Your writing style is simply the way you put sentences together and the way you construct a sentence. Style is very subjective. Different readers have different opinions of what they feel is good writing and what is bad writing. Some readers and editors prefer a passive voice (which is usually accepted in scientific articles and articles that are in the science field), while others prefer an active voice (which is usually accepted in articles focusing on the humanities field). You should develop your own style, but avoid some of the pitfalls that can bury a good writer.
Make sure that your sentences are strong, clear and effective. You don’t want to ramble on, saying little and repeating yourself over and over. Do not assume that your reader knows what you mean or that they understand what you are writing about if your sentences fall short of being clear. Sometimes you have to be detailed and explain what you mean. This is often “fleshing it out” and we will cover it in a later lesson. But, I will say here that you do not want to only skim the surface. You reader will not feel connected to you or what you write.
Avoid grammatical and spelling errors. They can butcher a good article or paper. If you are trying to write with a certain lingo or accent, make certain that you are really, really good. These intentional misspellings can be difficult to read and understand, particularly if the reader is not familiar with it. You may be able to get away with it, but, as I said, make absolutely sure you are good at it.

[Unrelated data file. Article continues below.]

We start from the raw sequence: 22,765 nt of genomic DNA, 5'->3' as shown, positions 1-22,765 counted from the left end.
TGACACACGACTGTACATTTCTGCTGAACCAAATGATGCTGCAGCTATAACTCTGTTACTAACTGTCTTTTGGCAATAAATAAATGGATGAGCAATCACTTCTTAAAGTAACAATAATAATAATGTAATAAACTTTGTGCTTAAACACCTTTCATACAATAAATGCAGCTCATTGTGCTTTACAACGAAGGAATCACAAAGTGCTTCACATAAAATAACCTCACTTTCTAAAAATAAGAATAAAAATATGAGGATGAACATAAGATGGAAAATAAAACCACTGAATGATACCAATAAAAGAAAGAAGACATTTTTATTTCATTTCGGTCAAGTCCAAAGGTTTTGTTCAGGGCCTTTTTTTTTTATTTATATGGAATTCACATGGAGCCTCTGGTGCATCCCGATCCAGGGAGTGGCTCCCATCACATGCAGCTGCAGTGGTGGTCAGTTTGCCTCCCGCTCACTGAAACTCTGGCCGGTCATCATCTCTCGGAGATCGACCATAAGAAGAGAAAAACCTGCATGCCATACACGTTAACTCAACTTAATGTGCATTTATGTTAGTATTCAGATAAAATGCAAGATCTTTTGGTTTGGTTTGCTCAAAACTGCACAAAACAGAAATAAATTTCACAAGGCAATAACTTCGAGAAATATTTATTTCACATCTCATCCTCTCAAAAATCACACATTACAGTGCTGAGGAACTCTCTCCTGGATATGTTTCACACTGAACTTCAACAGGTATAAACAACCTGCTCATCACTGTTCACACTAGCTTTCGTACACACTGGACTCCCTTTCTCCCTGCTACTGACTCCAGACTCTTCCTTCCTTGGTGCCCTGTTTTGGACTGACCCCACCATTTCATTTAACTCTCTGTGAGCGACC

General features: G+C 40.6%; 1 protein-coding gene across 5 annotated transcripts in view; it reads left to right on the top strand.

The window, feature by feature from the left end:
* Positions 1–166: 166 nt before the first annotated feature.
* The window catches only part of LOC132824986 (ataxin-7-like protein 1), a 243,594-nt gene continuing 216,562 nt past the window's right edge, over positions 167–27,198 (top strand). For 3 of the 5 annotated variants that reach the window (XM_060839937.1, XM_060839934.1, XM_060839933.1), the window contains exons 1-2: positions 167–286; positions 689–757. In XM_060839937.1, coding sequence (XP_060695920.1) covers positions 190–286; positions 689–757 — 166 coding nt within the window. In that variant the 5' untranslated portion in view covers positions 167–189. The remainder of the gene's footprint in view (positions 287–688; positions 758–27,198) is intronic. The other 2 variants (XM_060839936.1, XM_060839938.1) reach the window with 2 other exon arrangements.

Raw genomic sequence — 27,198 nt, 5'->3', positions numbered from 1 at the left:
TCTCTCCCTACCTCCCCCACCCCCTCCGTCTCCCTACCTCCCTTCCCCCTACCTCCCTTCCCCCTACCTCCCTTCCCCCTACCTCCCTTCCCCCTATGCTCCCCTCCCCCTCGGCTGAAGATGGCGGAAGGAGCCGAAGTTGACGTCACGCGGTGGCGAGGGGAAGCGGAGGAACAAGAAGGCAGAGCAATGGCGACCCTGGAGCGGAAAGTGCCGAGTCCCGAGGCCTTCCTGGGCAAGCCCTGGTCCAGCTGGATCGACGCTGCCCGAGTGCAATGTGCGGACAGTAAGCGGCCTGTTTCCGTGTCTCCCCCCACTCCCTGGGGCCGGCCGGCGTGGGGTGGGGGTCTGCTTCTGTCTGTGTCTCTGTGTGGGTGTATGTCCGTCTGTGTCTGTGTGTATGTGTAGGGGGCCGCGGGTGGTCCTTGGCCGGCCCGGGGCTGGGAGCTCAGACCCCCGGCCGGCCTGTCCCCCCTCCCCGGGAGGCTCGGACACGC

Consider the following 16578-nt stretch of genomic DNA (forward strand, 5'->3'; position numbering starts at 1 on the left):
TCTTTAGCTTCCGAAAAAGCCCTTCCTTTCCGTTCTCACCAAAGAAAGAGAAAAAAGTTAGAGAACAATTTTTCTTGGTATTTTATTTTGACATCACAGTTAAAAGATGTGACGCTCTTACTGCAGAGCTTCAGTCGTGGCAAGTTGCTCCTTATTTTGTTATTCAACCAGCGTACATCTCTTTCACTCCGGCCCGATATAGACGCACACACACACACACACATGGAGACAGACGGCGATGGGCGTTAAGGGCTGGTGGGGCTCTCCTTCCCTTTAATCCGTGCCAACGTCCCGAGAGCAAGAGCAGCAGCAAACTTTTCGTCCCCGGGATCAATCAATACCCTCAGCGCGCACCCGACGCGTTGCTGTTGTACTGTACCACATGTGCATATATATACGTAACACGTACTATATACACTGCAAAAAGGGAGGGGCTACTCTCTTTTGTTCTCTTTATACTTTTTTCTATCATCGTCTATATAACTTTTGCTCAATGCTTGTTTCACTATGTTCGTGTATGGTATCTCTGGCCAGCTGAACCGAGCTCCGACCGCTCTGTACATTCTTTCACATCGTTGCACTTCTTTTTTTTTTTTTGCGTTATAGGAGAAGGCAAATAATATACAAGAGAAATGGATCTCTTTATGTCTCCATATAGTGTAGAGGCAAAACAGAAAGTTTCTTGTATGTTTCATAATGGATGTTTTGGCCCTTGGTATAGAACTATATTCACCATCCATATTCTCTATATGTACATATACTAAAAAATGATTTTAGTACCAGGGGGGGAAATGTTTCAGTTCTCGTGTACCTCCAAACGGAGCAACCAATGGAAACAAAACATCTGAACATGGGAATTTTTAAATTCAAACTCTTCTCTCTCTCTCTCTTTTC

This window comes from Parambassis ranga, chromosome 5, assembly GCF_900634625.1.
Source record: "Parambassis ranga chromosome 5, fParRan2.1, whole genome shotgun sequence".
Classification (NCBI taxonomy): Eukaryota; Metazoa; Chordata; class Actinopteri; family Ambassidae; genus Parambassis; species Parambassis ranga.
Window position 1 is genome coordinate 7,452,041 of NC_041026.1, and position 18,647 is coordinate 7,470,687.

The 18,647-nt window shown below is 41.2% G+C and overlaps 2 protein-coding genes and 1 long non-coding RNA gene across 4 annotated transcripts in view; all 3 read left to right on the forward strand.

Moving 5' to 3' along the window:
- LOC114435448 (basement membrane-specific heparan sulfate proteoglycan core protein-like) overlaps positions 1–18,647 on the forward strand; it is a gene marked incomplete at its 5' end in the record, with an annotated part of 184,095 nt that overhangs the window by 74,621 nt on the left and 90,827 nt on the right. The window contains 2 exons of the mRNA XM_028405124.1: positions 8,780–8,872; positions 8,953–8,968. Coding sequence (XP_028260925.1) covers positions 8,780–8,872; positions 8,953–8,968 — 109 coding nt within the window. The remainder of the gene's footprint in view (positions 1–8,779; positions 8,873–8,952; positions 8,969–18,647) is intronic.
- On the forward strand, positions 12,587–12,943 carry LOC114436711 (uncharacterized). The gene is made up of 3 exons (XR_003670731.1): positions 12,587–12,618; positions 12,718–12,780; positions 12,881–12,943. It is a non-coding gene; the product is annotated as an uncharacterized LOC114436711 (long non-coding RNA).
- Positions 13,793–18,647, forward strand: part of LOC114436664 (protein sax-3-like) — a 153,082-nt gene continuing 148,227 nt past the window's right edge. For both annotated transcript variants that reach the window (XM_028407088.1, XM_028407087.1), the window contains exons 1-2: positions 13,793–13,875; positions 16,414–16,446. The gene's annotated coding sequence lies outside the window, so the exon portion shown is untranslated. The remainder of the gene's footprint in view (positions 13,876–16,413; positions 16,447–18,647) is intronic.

Avoid wordiness and awkward sentences. A sentence that is wordy or awkward can pass the grammatical rules, but it can still be difficult to read or understand. Choose your words carefully and brevity is usually the way to go. You want to express your ideas with elegance, while being persuasive and direct.
Get Your Point Across
Your primary goal in any type of writing is to convey a certain point or claim. The second goal is to do this while sounding intelligent. You want to communicate effectively with your reader and you want your reader to understand what you are trying to say. You should place your “hook” in the first paragraph, typically within the first 50-100 words. This includes your thesis and the “hook” that will keep your reader reading your article. You want to get your point across to your reader in the most straightforward manner as possible.
Use the Right Tone for Your Audience
The key to writing to your audience is to know your audience. Your audience will determine the tone of your article. The tone of a paper or article means whether the paper is conversational, such as sitting down and talking with friends, or technical, such as talking in a more clinical, straightforward tone. If you have any doubts about the necessary tone of your work, stick to being conservative. If you write in a conservative tone and need to step it up some to make it more conversational, this is better than writing in a chatty tone and having your work rejected altogether.
You don’t need to write your paper using sentences that are choppy and too terse, just make sure that you don’t distract your reader from what you are saying by how you say it. Develop your own style, bring yourself into your work and let your style be your trademark – but keep it appropriate for your audience. You can write in different tones and still maintain your personal style.
Improving Your Craft